South Carolina, like all states, distinguishes felonies from misdemeanors based on the seriousness of the offense. Felonies are considered the more serious of the two and carry potential prison time. This article will discuss felony sentencing, probation, and parole in South Carolina. For information on misdemeanors, see South Carolina Misdemeanor Crimes by Class and Sentences.
South Carolina law divides many felony crimes into one of six felony classifications—referenced as Classes A to F. Class A is the highest felony level and class F is the lowest.
Felonies classified as class A, B, C, D, E, or F carry the following maximum penalties of incarceration. Examples of crimes that fall under each classification are noted in parentheses.
Other felonies—of which there are quite a few—don't follow the above classification system and are referred to as either exempt or non-specified.
Exempt felonies don't specify a penalty that matches up with a classification (A to F). Instead, the law indicates the penalty applicable for each exempt crime. Examples of exempt crimes include murder, manslaughter, incest, first-degree burglary, and failure to register as a sex offender. Exempt felonies specify a maximum sentence and sometimes a minimum sentence. For instance, manslaughter carries a minimum prison sentence of two years and a maximum prison sentence of 30 years. Certain exempt felonies allow the imposition of a life sentence. Aggravated murder is the only offense that carries the possibility of the death penalty.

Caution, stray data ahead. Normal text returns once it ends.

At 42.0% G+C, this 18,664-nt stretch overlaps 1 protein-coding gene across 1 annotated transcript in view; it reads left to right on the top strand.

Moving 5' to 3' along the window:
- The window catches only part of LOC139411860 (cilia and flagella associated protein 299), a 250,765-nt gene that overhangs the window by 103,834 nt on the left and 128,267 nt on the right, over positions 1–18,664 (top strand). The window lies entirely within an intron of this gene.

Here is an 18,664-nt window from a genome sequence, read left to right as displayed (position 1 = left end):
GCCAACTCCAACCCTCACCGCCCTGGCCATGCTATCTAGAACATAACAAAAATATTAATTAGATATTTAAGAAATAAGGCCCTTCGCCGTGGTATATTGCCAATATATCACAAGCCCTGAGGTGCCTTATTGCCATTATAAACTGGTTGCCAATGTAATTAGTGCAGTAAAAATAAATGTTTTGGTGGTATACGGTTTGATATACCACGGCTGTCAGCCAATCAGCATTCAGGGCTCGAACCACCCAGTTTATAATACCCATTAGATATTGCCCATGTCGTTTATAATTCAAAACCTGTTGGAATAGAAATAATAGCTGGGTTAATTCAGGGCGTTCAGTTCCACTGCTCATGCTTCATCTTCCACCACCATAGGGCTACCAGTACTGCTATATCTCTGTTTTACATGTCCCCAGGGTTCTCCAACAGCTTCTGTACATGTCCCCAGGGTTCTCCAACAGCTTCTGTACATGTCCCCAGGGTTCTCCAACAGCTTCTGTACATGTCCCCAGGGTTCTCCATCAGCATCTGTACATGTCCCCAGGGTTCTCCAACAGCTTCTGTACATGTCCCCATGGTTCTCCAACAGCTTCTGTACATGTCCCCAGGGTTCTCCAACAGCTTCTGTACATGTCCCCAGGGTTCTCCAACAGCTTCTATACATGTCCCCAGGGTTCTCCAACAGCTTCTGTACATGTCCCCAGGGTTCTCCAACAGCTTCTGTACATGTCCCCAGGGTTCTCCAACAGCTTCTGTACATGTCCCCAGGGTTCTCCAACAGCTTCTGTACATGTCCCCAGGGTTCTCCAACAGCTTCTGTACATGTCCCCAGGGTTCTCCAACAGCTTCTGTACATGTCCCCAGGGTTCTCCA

Non-specified felonies don't indicate any penalty other than the crime being a felony. These felonies default to a sentence of between three months and ten years' incarceration.
South Carolina law also contains several sentencing enhancements for repeat felony offenders. A second or subsequent offense might carry a longer maximum sentence, impose a minimum sentence, eliminate parole or probation options, or extend the time period before becoming eligible for parole.
When imposing a felony sentence, judges can order a fixed term of imprisonment, payment of fines, fees, or restitution (compensation to a victim), or any combination of these penalties. Judges can impose any sentence up to the maximum set in law. If the crime has a minimum sentence, the judge can't sentence below the minimum.
Say a jury finds a defendant guilty of a class B felony, punishable by up to 25 years in prison. The judge can impose any fixed sentence up to 25 years. So, a first-time offender might get a five-year prison sentence, whereas an offender who has a rap sheet or committed the crime against a vulnerable victim could be looking at 10-, 15-, or 20 years. The fixed-term announced by the judge represents the longest time the defendant can spend in prison.
Most often, a judge will hand down a sentence that includes a term of imprisonment and then either "execute or stay" the prison sentence. Executing the sentence means the offender will go to prison. Staying a sentence means the judge will suspend the prison sentence and give the offender a chance to serve the sentence in the community on probation. Some offenses are not eligible for probation.